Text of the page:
- Flour: For absolute best flavor and chewy texture, I strongly recommend using bread flour. You can use a 1:1 substitution of all-purpose flour in a pinch with no other changes to the recipe. I recommend avoiding whole wheat flour in this dough. If necessary, use half bread flour and half whole wheat flour. The bread will taste a bit dense.
- Yeast: You can use instant or active dry yeast, but I highly recommend an instant (aka “rapid rise” or “quick rise” yeast). The bread will rise faster. I usually use Platinum yeast by Red Star, which is an instant yeast. 2 teaspoons is a little less than 1 standard packet. If using active dry yeast, there are no changes needed to the recipe. The rise time in step 2 may take longer.
- Salt: Use a coarse salt, such as coarse sea salt, in this bread. I find the flavor slightly lacking when using regular table fine salt. If you only have fine salt, reduce to 1 and 1/2 teaspoons.
- Water: Use cool water. 70°F (21°C) is great, but the exact temperature doesn’t matter as long as it’s not hot or warm.
- Round Loaf: If you want to shape the dough into a boule (round loaf) simply shape into a round ball instead of 2 loaves in step 4. Baking instructions are the same, but the loaf will take a few extra minutes in the oven. If you want to bake the boule in a dutch oven, see next note.
- Using a Dutch Oven: Follow this dough recipe through step 3, then follow the simple shaping/baking instructions (steps 2-5) in my Cranberry Nut No Knead Bread recipe including using the parchment paper. If your parchment paper can’t withstand heat this high, you can either lower the oven temperature and bake the bread for longer or grease the dutch oven instead.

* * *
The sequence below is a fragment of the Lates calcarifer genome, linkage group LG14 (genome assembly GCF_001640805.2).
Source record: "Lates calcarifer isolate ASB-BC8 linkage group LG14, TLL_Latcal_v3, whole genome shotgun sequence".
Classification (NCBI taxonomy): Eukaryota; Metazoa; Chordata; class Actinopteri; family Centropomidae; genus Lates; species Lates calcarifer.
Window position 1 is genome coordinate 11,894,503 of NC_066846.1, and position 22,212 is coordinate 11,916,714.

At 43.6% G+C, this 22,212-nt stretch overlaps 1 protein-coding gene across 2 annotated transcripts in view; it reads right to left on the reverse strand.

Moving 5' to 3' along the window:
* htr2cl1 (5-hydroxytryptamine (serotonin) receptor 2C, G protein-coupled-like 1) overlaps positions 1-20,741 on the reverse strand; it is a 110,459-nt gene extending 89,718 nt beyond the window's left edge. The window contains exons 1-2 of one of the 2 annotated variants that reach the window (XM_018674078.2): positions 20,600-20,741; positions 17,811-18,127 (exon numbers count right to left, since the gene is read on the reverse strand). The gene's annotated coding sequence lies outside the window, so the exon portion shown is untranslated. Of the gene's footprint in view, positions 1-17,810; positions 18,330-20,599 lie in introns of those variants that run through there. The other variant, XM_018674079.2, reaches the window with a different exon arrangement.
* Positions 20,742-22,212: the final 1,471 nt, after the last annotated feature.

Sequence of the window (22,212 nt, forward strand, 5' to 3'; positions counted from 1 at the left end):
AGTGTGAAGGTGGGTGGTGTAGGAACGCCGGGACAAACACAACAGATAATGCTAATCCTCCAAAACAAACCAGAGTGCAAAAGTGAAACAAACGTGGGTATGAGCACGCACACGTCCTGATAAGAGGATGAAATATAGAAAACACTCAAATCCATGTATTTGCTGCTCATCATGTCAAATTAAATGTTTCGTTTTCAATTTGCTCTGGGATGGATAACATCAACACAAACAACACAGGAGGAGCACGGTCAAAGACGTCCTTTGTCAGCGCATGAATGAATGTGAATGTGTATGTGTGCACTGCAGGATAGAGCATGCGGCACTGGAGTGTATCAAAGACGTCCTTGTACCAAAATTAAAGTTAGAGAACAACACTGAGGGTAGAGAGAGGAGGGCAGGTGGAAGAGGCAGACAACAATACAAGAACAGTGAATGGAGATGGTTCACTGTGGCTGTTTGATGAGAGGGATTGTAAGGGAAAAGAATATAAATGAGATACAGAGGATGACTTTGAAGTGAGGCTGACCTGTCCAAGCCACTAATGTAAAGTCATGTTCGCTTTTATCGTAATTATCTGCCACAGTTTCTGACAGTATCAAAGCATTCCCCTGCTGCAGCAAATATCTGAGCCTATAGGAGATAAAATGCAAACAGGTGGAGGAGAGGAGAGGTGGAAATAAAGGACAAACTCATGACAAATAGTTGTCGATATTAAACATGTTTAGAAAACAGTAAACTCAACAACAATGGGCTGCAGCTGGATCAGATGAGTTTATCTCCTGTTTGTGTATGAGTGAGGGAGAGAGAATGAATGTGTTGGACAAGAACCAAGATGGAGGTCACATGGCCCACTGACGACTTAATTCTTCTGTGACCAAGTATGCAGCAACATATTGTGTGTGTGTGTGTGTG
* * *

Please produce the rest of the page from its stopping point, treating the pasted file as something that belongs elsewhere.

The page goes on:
- Using a pizza stone: If you want to bake your bread loaves on a pizza stone, place pizza stone in the preheating oven. Transfer shaped and scored loaves to hot pizza stone and bake as directed.
- No Nonstick Pan: If you don’t have a nonstick baking sheet, line it with parchment paper instead. Coat with a dusting of flour and/or cornmeal before placing the dough on top. Parchment paper can burn, so it’s best to check the box to see how much heat yours can tolerate. Lower your oven heat if necessary and bake the bread for longer until golden brown and when gently tapped, sound hollow.
- Flavor ideas: Before pouring in the water in step 1, add any of the following ingredients/combination of ingredients to the dry ingredients in the bowl: 4 cloves minced garlic + 3 Tablespoons chopped rosemary, 3 Tablespoons your favorite fresh herb (chopped), 1 cup your favorite shredded cheese, a diced jalapeño, 3/4 – 1 cup dried cranberries and/or chopped nuts, 2 teaspoons garlic powder, etc.
- Reference my Baking with Yeast Guide for answers to common yeast FAQs.
- Recipe adapted from King Arthur Flour & Red Star Yeast, similar method originally from Jim Lahey.
Keywords: bread, loaf